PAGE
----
Ms. Loretta BarsamianMay 23, 2001
May 23, 2001By email to James Nusrala and by mail
Ms. Loretta Barsamian, Executive Officer
Regional Water Quality Control Board
San Francisco Region
1515 Clay Street, Suite 1400
Oakland, CA 94612-1404
Subject:City of San Mateo Final Effluent Limits Infeasibility Study
Dear Ms Barsamian:
The following analysis of the feasibility of achieving compliance with projected final effluent limits for specific pollutants is provided for the City of San Mateo Wastewater Treatment Plant (WWTP).
The Policy for Implementation of Toxics Standards for Inland Surface Waters, Enclosed Bays and Estuaries of California (known as the State Implementation Policy (SIP)) establishes statewide policy for NPDES permitting. The SIP provides for the situation where an existing NPDES discharger cannot immediately comply with an effluent limitation derived from a California Toxics Rule (CTR) criterion. The SIP allows for the adoption of interim effluent limits and a schedule to come into compliance with the final limit in such cases. To qualify for interim limits and a compliance schedule, the SIP requires that an existing discharger demonstrate that it is infeasible to achieve immediate compliance with the CTR-based limit.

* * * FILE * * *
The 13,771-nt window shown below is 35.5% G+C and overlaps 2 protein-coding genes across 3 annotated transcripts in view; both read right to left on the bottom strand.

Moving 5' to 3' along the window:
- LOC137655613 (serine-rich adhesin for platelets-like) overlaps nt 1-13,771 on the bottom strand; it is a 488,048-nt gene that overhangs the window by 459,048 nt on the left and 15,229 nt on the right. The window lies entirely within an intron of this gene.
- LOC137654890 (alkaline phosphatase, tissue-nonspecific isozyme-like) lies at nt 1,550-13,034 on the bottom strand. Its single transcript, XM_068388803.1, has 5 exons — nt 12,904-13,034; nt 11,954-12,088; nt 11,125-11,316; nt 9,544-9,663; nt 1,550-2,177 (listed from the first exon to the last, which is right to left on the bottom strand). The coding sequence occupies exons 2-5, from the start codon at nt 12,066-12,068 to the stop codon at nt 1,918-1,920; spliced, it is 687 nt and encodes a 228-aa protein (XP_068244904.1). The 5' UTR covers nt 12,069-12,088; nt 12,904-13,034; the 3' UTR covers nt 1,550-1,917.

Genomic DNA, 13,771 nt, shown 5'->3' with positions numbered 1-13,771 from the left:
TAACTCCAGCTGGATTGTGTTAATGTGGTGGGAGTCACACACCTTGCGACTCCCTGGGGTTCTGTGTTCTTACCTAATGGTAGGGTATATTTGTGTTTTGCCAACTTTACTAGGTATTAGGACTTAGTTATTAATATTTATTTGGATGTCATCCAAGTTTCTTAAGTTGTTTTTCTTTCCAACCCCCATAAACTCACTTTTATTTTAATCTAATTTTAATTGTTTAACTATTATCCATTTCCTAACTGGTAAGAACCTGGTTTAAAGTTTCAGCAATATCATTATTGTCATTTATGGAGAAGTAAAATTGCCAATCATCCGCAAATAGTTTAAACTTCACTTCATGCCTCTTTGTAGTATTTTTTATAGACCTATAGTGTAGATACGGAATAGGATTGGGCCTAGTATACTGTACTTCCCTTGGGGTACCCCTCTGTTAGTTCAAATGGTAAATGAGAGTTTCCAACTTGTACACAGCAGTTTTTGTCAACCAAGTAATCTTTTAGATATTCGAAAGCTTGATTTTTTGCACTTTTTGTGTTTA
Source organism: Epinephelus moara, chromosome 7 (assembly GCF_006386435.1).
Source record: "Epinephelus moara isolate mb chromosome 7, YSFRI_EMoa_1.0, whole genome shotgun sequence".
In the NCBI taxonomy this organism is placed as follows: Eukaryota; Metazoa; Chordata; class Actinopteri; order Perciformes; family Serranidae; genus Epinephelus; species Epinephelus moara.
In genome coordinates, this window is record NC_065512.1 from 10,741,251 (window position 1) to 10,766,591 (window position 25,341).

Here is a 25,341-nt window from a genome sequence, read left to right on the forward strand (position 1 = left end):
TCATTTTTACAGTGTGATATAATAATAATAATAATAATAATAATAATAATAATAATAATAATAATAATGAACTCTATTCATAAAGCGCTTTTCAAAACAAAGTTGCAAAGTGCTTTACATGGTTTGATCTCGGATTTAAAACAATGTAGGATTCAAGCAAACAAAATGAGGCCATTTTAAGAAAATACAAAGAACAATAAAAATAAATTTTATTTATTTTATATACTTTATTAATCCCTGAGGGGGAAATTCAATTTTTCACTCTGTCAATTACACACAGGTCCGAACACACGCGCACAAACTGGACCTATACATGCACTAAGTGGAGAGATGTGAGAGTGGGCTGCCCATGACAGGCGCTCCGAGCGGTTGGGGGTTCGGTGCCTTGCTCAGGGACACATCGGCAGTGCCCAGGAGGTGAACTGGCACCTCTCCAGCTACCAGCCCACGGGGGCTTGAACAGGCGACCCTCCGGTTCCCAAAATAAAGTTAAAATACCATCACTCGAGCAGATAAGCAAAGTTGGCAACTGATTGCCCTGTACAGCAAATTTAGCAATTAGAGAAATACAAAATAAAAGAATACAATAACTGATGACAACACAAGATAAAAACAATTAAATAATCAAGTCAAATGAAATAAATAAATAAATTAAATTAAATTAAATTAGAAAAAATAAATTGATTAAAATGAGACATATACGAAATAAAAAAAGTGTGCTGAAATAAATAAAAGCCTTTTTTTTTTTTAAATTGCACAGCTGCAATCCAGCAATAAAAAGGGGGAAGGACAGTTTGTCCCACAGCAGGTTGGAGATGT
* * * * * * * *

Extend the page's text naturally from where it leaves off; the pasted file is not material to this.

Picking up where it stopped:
The term “infeasible” is defined in the SIP as “not capable of being accomplished in a successful manner within a reasonable period of time, taking into account economic, environmental, legal, social and technological factors.”
The SIP requires that the following information be submitted to the Regional Board to support a finding of infeasibility:
(a)documentation that diligent efforts have been made to quantify pollutant levels in the discharge and sources of the pollutant in the waste stream, including the results of those efforts;
(b)documentation of source control and/or pollution minimization efforts currently under way or completed;
(c)a proposed schedule for additional or future source control measures, pollutant minimization or waste treatment; and
(d)a demonstration that the proposed schedule is as short as practicable.